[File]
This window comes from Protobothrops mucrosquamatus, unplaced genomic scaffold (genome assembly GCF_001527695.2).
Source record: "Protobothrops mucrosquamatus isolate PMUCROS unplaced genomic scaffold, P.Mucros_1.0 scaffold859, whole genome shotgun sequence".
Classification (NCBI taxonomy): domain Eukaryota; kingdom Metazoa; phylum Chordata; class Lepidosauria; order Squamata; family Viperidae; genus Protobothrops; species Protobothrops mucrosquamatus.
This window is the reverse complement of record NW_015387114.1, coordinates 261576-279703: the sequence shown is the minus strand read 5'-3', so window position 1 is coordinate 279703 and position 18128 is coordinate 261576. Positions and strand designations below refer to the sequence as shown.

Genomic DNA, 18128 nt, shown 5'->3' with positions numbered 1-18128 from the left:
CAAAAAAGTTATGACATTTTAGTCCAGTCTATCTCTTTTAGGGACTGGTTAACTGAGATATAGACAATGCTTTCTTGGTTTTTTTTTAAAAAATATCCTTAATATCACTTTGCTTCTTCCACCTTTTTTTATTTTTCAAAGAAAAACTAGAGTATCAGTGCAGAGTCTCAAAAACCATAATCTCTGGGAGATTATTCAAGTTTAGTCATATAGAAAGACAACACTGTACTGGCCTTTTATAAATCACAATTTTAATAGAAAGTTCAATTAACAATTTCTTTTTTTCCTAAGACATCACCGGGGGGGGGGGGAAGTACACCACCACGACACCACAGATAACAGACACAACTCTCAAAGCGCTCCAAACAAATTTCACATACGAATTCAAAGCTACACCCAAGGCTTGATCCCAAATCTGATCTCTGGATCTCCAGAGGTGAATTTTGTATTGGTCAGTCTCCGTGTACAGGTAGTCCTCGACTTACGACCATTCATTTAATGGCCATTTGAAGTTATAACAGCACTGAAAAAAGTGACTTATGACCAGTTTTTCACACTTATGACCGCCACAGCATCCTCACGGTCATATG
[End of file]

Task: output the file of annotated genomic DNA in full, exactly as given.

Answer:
This window comes from Protobothrops mucrosquamatus, unplaced genomic scaffold (genome assembly GCF_001527695.2).
Source record: "Protobothrops mucrosquamatus isolate PMUCROS unplaced genomic scaffold, P.Mucros_1.0 scaffold859, whole genome shotgun sequence".
Classification (NCBI taxonomy): domain Eukaryota; kingdom Metazoa; phylum Chordata; class Lepidosauria; order Squamata; family Viperidae; genus Protobothrops; species Protobothrops mucrosquamatus.
This window is the reverse complement of record NW_015387114.1, coordinates 261576-279703: the sequence shown is the minus strand read 5'-3', so window position 1 is coordinate 279703 and position 18128 is coordinate 261576. Positions and strand designations below refer to the sequence as shown.

Genomic DNA, 18128 nt, shown 5'->3' with positions numbered 1-18128 from the left:
CAAAAAAGTTATGACATTTTAGTCCAGTCTATCTCTTTTAGGGACTGGTTAACTGAGATATAGACAATGCTTTCTTGGTTTTTTTTTAAAAAATATCCTTAATATCACTTTGCTTCTTCCACCTTTTTTTATTTTTCAAAGAAAAACTAGAGTATCAGTGCAGAGTCTCAAAAACCATAATCTCTGGGAGATTATTCAAGTTTAGTCATATAGAAAGACAACACTGTACTGGCCTTTTATAAATCACAATTTTAATAGAAAGTTCAATTAACAATTTCTTTTTTTCCTAAGACATCACCGGGGGGGGGGGGAAGTACACCACCACGACACCACAGATAACAGACACAACTCTCAAAGCGCTCCAAACAAATTTCACATACGAATTCAAAGCTACACCCAAGGCTTGATCCCAAATCTGATCTCTGGATCTCCAGAGGTGAATTTTGTATTGGTCAGTCTCCGTGTACAGGTAGTCCTCGACTTACGACCATTCATTTAATGGCCATTTGAAGTTATAACAGCACTGAAAAAAGTGACTTATGACCAGTTTTTCACACTTATGACCGCCACAGCATCCTCACGGTCATATG